The second edition of an invaluable reference for the pulmonary hypertension specialist which should be found on the shelf of every cardiac, pulmonary and intensive care unit as an excellent resource for both clinicians and scientists.
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Andrew J Peacock is Professor of Medicine, Consultant Respiratory Physician and Director, Scottish Pulmonary Vascular Unit, Western Infirmary, Glasgow, UK Lewis J Rubin is Professor of Medicine and Director, Pulmonary Vascular Center at the University of California, San Diego School of Medicine, La Jolla, USAFrom The New England Journal of Medicine:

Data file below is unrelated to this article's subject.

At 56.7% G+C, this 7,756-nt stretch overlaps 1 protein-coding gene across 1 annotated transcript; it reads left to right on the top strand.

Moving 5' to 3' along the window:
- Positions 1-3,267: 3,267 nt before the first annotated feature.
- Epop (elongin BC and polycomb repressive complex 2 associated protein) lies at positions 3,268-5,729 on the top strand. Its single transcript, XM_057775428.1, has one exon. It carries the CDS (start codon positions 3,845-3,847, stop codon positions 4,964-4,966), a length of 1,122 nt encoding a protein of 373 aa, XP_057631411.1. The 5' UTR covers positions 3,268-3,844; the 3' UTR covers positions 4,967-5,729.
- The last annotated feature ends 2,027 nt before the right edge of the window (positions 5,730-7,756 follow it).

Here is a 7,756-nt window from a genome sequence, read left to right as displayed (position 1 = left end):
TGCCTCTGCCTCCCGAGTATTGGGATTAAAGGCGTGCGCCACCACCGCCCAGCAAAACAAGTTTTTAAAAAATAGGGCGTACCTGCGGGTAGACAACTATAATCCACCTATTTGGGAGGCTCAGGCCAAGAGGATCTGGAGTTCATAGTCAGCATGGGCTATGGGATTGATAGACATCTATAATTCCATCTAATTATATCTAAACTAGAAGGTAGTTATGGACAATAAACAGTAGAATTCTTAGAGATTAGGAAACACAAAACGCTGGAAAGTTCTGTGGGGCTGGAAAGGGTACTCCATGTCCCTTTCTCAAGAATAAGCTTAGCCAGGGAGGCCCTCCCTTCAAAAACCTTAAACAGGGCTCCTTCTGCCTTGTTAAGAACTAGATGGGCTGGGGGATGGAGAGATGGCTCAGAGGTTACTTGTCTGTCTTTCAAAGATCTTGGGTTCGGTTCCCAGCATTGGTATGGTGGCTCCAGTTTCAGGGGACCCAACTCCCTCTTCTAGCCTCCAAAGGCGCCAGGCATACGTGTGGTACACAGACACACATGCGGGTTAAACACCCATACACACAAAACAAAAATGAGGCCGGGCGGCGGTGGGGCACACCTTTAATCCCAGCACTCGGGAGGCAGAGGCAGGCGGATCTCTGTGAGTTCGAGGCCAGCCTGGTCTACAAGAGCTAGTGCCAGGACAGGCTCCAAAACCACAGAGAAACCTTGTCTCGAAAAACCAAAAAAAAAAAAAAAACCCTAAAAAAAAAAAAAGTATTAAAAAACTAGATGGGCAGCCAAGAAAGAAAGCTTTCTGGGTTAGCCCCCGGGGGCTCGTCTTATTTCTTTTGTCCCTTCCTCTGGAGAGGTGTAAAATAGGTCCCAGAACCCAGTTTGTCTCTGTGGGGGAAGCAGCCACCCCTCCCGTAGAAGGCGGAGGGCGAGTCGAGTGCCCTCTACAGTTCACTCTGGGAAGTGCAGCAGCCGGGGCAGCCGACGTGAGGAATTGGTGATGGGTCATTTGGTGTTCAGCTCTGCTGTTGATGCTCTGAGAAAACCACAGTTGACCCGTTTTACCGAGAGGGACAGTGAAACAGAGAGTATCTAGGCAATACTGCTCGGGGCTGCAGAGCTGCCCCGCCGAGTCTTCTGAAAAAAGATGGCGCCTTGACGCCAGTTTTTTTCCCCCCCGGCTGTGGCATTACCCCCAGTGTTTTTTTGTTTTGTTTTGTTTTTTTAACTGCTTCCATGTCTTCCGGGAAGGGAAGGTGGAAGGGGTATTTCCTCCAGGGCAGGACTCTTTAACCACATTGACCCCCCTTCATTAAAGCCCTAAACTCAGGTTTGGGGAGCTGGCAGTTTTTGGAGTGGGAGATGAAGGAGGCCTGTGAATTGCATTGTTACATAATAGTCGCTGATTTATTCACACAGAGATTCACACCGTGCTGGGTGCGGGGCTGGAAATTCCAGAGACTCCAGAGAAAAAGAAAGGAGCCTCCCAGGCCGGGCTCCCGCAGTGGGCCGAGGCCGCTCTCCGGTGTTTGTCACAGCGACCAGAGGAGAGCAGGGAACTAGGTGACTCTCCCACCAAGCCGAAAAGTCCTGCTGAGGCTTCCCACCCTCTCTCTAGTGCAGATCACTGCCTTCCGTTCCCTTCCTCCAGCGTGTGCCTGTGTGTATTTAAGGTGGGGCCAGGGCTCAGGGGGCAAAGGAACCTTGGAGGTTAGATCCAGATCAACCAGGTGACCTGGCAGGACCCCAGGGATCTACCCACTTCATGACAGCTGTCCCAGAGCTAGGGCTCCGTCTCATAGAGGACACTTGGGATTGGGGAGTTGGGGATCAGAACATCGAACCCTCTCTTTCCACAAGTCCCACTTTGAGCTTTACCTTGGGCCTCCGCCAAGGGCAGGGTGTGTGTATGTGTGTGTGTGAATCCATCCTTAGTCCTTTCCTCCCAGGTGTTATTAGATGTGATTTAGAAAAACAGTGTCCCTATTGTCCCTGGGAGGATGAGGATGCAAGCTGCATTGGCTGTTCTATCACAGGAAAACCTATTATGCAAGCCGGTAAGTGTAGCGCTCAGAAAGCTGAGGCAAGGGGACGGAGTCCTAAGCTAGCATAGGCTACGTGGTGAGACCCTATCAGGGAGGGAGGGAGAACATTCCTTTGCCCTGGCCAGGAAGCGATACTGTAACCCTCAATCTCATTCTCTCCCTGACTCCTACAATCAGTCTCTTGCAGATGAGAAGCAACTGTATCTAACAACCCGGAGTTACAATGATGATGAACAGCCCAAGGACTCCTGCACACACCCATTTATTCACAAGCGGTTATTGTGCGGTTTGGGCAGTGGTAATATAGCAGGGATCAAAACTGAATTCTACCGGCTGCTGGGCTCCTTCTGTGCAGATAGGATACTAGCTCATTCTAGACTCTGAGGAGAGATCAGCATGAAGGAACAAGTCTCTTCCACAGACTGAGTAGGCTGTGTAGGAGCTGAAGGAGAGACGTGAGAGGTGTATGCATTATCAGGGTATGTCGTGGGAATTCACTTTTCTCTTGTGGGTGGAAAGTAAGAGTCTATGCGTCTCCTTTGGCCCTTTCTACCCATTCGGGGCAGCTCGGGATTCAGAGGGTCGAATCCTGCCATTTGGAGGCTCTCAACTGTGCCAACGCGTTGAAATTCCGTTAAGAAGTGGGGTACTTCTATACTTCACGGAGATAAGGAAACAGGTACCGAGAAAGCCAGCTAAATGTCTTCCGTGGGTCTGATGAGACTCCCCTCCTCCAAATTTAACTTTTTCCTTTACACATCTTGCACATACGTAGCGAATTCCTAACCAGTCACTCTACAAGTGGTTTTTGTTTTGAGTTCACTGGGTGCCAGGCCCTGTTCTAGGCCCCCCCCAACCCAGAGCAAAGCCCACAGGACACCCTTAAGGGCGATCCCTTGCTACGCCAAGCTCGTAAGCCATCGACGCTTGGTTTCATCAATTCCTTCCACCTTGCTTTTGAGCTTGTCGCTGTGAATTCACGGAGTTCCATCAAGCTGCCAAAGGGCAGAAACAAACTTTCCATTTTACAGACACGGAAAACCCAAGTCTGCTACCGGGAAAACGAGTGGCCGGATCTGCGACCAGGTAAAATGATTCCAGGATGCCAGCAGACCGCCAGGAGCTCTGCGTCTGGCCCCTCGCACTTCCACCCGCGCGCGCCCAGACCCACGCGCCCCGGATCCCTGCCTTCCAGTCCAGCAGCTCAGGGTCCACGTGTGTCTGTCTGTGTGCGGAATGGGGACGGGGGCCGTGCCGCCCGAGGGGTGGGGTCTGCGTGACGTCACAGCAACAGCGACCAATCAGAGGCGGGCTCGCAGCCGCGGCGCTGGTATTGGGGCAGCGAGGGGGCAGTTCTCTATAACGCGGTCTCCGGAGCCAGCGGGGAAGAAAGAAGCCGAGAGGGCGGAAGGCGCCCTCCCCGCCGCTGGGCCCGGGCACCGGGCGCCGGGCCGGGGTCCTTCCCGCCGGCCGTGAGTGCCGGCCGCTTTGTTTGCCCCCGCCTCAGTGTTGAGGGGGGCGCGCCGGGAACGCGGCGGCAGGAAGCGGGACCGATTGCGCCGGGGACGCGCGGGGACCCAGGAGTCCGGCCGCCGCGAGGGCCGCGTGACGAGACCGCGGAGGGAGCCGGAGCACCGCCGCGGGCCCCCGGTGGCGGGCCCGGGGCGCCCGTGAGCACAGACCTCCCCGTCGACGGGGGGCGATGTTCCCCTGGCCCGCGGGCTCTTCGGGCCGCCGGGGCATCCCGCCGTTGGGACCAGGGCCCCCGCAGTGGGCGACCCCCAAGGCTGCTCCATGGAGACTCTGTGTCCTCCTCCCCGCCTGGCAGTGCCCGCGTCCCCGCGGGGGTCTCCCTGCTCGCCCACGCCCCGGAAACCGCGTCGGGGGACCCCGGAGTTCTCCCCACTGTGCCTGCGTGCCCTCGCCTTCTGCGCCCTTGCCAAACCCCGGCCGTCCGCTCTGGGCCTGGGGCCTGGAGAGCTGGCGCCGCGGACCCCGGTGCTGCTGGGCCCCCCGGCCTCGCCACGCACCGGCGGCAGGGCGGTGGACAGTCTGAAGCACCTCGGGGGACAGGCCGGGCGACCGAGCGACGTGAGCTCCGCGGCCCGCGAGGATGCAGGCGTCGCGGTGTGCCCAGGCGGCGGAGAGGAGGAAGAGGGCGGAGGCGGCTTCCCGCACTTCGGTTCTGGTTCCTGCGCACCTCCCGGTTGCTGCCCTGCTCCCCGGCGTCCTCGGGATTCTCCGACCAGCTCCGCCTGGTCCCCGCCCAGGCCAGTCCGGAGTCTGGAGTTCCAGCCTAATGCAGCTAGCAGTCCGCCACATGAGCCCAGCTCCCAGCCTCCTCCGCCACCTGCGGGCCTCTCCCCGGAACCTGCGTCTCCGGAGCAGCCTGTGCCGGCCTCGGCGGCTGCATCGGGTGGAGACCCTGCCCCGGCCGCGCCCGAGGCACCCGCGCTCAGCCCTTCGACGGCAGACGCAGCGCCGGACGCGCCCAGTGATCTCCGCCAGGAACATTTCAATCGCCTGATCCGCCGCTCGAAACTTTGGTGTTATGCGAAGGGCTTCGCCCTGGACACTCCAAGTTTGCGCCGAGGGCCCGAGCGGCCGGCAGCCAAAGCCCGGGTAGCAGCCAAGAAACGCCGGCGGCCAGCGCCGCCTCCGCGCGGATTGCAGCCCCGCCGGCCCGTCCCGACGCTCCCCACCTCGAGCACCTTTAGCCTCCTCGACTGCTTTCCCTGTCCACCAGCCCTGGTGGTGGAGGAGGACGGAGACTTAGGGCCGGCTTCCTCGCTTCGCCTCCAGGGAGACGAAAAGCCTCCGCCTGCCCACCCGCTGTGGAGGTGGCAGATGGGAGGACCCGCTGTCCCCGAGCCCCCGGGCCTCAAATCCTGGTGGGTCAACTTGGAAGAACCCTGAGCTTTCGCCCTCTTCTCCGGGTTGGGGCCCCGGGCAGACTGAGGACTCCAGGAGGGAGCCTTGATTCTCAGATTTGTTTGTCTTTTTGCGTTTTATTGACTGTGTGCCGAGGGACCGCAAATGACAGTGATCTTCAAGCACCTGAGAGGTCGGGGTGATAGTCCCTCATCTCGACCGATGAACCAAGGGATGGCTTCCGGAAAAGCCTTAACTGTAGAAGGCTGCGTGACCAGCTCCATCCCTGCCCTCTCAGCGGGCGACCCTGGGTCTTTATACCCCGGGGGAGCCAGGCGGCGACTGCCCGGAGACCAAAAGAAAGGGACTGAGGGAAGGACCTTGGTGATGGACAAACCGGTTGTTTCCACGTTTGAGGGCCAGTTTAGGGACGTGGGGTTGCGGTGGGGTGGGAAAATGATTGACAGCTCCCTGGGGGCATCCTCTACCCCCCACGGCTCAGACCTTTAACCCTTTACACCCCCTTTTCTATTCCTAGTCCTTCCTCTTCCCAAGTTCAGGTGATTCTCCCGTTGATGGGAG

This second edition of Pulmonary Circulation is timely. Nine years have elapsed since its first edition in 1996, years in which we have witnessed such major scientific advances as the description of the human genome (2001) and, directly relevant to the pulmonary circulation, alteration of the gene for bone morphogenetic protein receptor type 2 (BMPR2) on chromosome 2q33. Two groups of investigators identified BMPR2 mutations in about 50 percent of familial cases and 26 percent of sporadic cases of idiopathic pulmonary arterial hypertension at the midpoint (2000) between publication of the first and second editions of Pulmonary Circulation. Other notable events that occurred during the period between editions were the development of a new classification of pulmonary hypertension under the sponsorship of the World Health Organization, a revised classification, and new treatments that emerged from large multicenter controlled trials involving patients with pulmonary arterial hypertension -- a disease that, just two decades ago, had a mean survival period of less than three years. The book is a combined effort of investigators heavily invested in the study of the pulmonary circulation from the United States, many parts of Europe, Mexico, Canada, and Australia (the list of contributors is a who's who of pulmonary-hypertension experts in the world). These authors collectively have contributed to a better understanding of the pathogenesis of pulmonary hypertension and to the development of new drug treatments, which lend a "front stage" feeling to the book for the casual reader as well as the expert in the field. The book's nine sections, with a total of 52 chapters, cover most known aspects of the pathology and physiology of the pulmonary circulation. The orientation is heavily tilted in favor of the diagnosis and treatment of pulmonary arterial hypertension (covered in parts 3, 4, and 6, which represent more than 350 pages), a prototypical disease of the pulmonary circulation and the most common syndrome affecting the pulmonary circulation. The various causes of pulmonary hypertension receive generous and comprehensive coverage. One excellent and concise chapter deals with the genetics of pulmonary hypertension, and the topic is further covered in other chapters. The section on pulmonary arterial hypertension is capped by a masterly overview of the currently available treatments that have emerged from recent large clinical trials, promising emerging drugs, and a rationale for future therapeutic research. This section is a comprehensive and important one for the expert in pulmonary hypertension as well as the general practitioner. Part 5 elucidates the diagnosis and treatment of chronic (in addition to acute) thromboembolic disease and pulmonary vascular tumors. Both of these conditions, despite their rarity, are deservedly emphasized because there is a surgical treatment that favorably alters the prognosis. The chapters are written by investigators with some of the broadest expertise in these challenging disorders. Several practical points make the reading of this book enjoyable: the extensive index and reference material, the stand-alone chapter structure, the explicit pathological slides and photographs, and the inventory of key points summarized at the end of each chapter. Up-to-date and practical guidelines are provided for each topic. This book is at the vanguard of its type in the field of the pulmonary circulation, and it achieves the editors' ambitious goal of providing a balance between scientific review and clinically relevant, comprehensive guidelines for the busy practicing physician. One deficiency is the absence of a historical perspective on pulmonary circulation, the study of which dates back to Ibn Nafis (1210-1288), William Harvey (1578-1657), and more recently, David Dresdale, Peter Harris, and Paul Hamilton Wood, among many others. The late John ("Jack") Reeves (who died unexpectedly this year after a bicycle accident, just after participating in a conference on pulmonary circulation) would have been aptly suited to this task. Short of this, in the foreword to this second edition of Pulmonary Circulation, Reeves gives us an insightful perspective on the breadth of the book and its raison d'etre. Paul M. Hassoun, M.D.
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